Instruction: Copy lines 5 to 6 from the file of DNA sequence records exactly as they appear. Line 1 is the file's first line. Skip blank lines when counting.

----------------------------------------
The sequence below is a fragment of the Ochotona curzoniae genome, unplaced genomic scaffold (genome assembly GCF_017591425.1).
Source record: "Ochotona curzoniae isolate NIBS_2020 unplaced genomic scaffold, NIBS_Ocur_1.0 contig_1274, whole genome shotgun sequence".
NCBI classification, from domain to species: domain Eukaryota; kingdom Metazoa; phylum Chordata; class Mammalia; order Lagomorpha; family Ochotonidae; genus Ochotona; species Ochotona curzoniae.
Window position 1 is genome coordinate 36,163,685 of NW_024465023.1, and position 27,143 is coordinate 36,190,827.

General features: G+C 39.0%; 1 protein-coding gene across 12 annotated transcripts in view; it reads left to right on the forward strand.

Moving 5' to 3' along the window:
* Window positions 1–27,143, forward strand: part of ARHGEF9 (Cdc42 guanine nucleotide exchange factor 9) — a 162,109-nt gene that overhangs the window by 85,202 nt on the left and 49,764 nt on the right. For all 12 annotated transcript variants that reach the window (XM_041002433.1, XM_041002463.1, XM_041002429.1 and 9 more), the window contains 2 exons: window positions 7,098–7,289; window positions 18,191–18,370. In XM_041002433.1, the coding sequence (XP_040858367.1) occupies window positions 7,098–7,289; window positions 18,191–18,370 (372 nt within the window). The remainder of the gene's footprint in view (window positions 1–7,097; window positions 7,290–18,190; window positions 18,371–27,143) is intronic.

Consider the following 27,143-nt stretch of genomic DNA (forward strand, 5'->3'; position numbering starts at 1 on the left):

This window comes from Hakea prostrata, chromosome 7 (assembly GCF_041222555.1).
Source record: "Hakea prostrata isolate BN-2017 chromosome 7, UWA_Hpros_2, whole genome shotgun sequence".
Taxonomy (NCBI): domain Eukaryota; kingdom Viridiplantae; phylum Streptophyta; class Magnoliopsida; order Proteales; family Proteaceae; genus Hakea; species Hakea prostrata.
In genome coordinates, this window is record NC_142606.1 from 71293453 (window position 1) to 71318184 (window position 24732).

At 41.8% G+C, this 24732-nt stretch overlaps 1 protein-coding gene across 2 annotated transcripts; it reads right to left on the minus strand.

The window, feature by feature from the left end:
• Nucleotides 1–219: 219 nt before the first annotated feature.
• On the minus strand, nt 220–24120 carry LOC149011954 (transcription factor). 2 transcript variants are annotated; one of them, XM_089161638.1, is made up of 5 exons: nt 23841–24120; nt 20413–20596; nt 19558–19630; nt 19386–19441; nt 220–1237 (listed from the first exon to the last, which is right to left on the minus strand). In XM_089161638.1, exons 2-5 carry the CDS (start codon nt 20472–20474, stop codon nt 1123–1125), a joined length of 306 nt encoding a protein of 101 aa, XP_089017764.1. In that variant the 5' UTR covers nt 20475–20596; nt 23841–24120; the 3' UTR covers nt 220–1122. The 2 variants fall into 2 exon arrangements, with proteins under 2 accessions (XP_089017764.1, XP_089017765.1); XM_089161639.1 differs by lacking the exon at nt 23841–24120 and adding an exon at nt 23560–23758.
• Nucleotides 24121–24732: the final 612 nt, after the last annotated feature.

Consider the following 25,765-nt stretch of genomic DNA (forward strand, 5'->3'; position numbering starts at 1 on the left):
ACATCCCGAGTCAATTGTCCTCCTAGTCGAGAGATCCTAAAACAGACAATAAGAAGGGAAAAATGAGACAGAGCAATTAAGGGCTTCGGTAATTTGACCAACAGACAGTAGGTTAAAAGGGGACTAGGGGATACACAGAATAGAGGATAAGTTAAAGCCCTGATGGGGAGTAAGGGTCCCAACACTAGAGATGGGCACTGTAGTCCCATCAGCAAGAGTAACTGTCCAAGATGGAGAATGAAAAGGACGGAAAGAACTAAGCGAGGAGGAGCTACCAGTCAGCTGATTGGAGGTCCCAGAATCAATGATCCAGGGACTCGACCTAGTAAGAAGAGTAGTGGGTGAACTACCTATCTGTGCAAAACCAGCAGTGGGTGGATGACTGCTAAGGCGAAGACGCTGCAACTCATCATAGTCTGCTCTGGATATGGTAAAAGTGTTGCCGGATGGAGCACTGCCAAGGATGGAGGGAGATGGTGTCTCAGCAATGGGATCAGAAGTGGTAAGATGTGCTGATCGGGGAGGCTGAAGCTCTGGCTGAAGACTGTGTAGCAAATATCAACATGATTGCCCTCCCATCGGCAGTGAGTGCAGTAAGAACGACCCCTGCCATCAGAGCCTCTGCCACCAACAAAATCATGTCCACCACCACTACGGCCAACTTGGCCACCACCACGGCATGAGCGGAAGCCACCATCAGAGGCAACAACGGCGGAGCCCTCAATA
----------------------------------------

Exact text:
General features: G+C 39.0%; 1 protein-coding gene across 12 annotated transcripts in view; it reads left to right on the forward strand.

Moving 5' to 3' along the window: